Amazon's Kindle Fire costs $201.70 to manufacture, including materials, placing its costs above its price, according to research firm IHS.
Amazon's Kindle Fire costs $201.70 to manufacture, according
to a preliminary finding by research firm IHS' Teardown Analysis Service. That
number combines manufacturing costs with the preliminary Bill of Materials
(BOM), which totals $185.60.
Those materials include a Texas Instruments 1GHz dual-core
ARM Cortex-A9 processor ($14.65, or 7.9 percent of the BOM), and the display
with E Ink's FFS technology ($87, or 46.9 percent of the BOM). In addition, the
device includes 8GB of eMMC NAND flash memory and 4GB of DDR DRAM memory
supplied by Elipida (for the device torn down by the firm).
Given the Kindle Fire's price-point of $199, if IHS'
analysis holds, that means Amazon sells each unit at a slight but noticeable
loss. That mirrors the online retailer's strategy with the original grayscale
Kindle, which IHS suggests also retails at a price point below cost.
"Amazon makes it money not on Kindle hardware, but on the
paid content and other products it plans to sell the consumer through the
Kindle," Andrew Rassweiler, senior director of IHS' teardown services, wrote in
a Nov. 18 research note. "This is a similar
business model to wireless companies such as AT&T or Verizon. They sell you a phone that costs them $400 to
$600 or more to make for a price of only $200. However, they expect to more
than make up for that loss with a two-year service contract."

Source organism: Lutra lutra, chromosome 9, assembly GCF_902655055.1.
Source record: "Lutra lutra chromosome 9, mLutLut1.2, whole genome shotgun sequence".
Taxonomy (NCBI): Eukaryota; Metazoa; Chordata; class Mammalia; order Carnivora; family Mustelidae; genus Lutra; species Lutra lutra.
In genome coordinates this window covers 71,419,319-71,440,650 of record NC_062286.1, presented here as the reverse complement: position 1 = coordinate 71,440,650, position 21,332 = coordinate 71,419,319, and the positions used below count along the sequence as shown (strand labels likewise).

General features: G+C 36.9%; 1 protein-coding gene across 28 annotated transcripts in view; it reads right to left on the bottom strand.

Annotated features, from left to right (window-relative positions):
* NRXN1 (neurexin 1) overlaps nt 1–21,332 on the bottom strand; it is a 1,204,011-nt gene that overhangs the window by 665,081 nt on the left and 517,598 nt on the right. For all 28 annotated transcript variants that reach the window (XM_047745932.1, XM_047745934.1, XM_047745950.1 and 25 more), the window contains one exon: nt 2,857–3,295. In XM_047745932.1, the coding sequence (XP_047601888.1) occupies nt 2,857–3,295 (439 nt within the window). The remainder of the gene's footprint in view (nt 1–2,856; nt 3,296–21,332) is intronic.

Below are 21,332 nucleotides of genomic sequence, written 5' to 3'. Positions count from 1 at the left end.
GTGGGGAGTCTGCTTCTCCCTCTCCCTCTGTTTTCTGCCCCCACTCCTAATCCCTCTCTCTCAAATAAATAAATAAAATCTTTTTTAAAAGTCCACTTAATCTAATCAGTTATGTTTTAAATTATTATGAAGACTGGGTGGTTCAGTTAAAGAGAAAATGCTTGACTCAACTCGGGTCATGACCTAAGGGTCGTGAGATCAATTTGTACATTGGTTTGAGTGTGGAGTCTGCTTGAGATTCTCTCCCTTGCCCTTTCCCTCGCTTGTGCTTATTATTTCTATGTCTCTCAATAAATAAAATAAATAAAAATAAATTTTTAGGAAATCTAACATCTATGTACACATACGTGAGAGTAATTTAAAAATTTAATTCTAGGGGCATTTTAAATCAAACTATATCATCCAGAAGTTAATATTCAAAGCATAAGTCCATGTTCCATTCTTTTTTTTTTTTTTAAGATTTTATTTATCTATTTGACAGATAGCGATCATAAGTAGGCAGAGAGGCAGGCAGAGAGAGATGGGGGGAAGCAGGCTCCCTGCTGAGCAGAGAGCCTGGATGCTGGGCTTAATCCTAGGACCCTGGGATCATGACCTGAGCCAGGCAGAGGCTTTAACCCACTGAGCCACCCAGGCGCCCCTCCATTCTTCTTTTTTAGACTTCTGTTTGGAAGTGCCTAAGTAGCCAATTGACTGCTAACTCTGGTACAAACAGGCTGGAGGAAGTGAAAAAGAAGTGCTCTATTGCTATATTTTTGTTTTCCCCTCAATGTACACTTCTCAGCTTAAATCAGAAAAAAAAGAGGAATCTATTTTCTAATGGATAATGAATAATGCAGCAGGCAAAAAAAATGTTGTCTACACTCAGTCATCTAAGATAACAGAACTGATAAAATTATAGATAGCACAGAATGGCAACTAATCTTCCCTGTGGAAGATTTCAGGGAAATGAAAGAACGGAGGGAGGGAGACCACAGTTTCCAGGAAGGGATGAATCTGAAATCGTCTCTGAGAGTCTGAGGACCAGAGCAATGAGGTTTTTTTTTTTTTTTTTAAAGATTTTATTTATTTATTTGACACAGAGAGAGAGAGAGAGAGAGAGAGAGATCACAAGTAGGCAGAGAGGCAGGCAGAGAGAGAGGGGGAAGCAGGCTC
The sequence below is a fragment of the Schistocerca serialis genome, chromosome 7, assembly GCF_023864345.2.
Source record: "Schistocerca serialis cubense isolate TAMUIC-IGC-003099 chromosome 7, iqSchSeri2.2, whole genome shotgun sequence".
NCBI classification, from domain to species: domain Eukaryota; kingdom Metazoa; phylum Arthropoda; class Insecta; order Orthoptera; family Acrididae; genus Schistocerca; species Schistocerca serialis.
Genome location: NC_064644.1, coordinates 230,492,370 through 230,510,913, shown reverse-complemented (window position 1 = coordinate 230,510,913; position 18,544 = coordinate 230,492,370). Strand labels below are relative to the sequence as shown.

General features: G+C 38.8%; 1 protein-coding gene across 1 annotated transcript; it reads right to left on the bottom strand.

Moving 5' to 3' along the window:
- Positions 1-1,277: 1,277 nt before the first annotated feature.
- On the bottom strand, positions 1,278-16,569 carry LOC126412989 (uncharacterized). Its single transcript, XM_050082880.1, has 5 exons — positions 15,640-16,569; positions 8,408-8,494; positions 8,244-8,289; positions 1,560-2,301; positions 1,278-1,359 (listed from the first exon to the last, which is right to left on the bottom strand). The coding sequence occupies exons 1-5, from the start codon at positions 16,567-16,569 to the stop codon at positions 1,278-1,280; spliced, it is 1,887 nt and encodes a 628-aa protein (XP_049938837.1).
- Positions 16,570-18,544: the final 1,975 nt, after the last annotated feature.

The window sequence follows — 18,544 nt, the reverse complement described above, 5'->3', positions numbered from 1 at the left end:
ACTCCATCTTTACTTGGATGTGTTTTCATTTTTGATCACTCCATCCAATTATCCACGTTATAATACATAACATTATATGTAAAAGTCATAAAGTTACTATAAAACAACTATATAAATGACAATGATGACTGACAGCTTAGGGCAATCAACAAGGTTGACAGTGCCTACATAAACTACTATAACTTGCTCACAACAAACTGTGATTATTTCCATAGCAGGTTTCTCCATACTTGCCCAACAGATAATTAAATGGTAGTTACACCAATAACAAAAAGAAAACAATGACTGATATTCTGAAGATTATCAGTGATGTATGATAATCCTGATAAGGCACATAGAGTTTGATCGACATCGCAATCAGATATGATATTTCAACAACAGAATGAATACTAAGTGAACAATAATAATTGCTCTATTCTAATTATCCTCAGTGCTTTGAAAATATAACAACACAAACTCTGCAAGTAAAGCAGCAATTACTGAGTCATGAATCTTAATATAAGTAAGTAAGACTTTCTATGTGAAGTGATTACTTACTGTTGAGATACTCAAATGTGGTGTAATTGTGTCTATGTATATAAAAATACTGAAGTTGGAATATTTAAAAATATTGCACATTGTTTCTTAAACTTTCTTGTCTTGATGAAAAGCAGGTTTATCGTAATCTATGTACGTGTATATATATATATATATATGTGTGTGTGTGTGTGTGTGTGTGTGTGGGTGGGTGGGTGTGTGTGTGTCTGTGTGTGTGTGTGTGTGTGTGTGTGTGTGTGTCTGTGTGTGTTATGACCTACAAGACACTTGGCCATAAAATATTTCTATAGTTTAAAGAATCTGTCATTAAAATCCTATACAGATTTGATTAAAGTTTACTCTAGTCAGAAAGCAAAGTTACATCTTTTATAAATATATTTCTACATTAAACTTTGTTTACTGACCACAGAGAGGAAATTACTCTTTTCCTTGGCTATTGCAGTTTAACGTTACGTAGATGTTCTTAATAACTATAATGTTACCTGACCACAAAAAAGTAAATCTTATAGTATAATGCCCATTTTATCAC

The Kindle Fire's price point significantly undercuts that
of other tablets on the market, including Apple's iPad and the Samsung Galaxy
Tab line. That being said, the Fire also bears significant differences from
those rival tablets: in place of the others' grid-like screens of individual
apps, for instance, its user interface centers on a set of virtual "shelves"
lined with the user's media and apps. In addition, the Fire boasts a tight
integration with Amazon's online storefronts, essentially rendering it more of
a vending machine for streaming media than a full-fledged tablet for both
consumers and businesses.
"What we really built is a fully integrated media service,"
Amazon CEO Jeff Bezos told Wired Nov. 13.
"Hardware is a crucial ingredient in the service, but it's only a piece of it."
Amazon faces competition from not only the iPad and other
"conventional" tablets, but also Barnes & Noble's new Nook Tablet, which
the bookseller is pushing as an e-reader and media viewer. Unlike Amazon,
Barnes & Noble relies on partnerships with companies such as Netflix to
provide access to multimedia.
Nicholas Kolakowski on Twitter
Nicholas Kolakowski is a staff editor at eWEEK, covering Microsoft and other companies in the enterprise space, as well as evolving technology such as tablet PCs. His work has appeared in The Washington Post, Playboy, WebMD, AARP the Magazine, AutoWeek, Washington City Paper, Trader Monthly, and Private Air. He lives in Brooklyn, New York.